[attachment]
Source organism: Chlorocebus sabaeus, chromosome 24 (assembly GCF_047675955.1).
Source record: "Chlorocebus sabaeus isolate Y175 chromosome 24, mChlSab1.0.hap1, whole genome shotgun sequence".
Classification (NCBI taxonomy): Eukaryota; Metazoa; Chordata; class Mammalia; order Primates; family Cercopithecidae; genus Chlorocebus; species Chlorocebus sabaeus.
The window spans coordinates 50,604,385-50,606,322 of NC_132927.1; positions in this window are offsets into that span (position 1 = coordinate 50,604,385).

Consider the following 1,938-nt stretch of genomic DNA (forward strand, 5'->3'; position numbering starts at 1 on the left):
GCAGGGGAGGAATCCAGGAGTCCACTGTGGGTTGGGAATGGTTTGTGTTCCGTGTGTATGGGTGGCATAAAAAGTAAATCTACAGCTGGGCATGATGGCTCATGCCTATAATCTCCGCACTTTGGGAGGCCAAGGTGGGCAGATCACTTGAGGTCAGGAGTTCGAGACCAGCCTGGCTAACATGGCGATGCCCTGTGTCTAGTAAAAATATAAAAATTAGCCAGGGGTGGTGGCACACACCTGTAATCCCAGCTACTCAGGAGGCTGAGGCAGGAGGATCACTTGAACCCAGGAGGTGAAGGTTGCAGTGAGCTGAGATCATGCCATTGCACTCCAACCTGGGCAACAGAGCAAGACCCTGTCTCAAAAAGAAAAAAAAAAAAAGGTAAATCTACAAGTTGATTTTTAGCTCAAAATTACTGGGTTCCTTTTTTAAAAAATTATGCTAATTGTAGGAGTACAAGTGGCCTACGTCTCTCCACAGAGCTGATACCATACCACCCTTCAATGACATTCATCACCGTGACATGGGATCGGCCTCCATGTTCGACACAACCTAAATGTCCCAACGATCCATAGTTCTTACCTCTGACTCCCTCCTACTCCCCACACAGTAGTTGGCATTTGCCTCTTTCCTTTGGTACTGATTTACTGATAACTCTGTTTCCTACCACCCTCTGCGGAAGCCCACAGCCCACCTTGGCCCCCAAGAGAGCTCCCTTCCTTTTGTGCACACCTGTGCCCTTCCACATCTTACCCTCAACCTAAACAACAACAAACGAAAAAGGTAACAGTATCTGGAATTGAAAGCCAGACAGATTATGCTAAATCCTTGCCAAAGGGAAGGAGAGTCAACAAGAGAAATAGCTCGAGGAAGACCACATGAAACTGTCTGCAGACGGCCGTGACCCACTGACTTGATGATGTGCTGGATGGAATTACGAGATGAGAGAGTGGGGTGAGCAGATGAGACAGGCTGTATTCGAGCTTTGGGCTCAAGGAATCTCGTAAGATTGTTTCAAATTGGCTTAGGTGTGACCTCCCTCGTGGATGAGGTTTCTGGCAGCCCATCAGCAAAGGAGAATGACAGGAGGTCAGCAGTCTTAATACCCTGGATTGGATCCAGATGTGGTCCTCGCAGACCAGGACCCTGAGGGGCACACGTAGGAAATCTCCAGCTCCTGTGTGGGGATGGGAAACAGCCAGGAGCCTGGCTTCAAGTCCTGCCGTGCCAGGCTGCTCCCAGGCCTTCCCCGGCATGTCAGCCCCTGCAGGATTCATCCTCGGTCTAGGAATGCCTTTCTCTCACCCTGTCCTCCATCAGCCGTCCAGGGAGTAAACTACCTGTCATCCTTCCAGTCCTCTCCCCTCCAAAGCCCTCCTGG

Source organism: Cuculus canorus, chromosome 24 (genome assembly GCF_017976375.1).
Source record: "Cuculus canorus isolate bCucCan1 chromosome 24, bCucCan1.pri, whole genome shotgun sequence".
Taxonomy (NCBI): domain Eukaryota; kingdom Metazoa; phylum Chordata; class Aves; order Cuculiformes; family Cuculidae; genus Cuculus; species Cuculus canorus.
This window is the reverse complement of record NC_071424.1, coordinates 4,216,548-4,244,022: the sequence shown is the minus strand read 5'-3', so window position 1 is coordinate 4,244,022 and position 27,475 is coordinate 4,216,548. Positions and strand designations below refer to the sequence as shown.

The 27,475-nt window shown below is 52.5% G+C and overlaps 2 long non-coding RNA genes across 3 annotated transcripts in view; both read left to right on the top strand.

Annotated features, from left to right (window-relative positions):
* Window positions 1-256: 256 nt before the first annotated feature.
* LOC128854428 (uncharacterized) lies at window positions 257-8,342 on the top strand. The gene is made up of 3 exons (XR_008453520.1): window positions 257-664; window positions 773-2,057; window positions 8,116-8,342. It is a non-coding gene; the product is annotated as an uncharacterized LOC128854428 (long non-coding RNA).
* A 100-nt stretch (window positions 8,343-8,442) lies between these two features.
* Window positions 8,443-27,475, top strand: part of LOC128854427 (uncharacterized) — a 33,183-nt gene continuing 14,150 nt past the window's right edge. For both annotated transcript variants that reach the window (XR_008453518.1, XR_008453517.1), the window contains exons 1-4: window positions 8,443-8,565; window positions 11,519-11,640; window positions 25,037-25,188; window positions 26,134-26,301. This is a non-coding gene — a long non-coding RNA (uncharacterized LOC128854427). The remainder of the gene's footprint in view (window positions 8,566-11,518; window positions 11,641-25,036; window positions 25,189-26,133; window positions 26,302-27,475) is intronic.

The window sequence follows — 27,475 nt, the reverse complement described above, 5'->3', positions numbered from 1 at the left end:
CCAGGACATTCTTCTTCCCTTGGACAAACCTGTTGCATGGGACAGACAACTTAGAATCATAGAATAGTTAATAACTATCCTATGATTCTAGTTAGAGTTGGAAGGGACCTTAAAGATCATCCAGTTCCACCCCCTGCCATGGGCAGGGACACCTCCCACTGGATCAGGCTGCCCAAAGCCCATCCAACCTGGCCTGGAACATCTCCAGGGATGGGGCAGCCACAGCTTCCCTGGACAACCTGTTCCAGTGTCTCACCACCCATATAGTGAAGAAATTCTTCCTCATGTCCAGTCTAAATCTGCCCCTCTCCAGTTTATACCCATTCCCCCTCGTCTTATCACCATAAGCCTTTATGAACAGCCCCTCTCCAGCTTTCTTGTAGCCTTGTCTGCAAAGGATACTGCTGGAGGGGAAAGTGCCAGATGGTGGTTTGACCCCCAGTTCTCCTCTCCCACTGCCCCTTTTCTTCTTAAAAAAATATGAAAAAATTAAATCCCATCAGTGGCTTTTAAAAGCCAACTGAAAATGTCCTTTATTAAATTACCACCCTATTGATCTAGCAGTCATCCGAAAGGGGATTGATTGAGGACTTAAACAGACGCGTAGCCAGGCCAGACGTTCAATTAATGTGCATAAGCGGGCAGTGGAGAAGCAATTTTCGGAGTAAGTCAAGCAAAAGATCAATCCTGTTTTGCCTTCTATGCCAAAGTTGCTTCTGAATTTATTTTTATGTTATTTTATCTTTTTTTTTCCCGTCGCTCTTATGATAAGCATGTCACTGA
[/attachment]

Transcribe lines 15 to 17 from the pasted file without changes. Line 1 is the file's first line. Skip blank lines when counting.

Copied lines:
* A 100-nt stretch (window positions 8,343-8,442) lies between these two features.
* Window positions 8,443-27,475, top strand: part of LOC128854427 (uncharacterized) — a 33,183-nt gene continuing 14,150 nt past the window's right edge. For both annotated transcript variants that reach the window (XR_008453518.1, XR_008453517.1), the window contains exons 1-4: window positions 8,443-8,565; window positions 11,519-11,640; window positions 25,037-25,188; window positions 26,134-26,301. This is a non-coding gene — a long non-coding RNA (uncharacterized LOC128854427). The remainder of the gene's footprint in view (window positions 8,566-11,518; window positions 11,641-25,036; window positions 25,189-26,133; window positions 26,302-27,475) is intronic.

The window sequence follows — 27,475 nt, the reverse complement described above, 5'->3', positions numbered from 1 at the left end: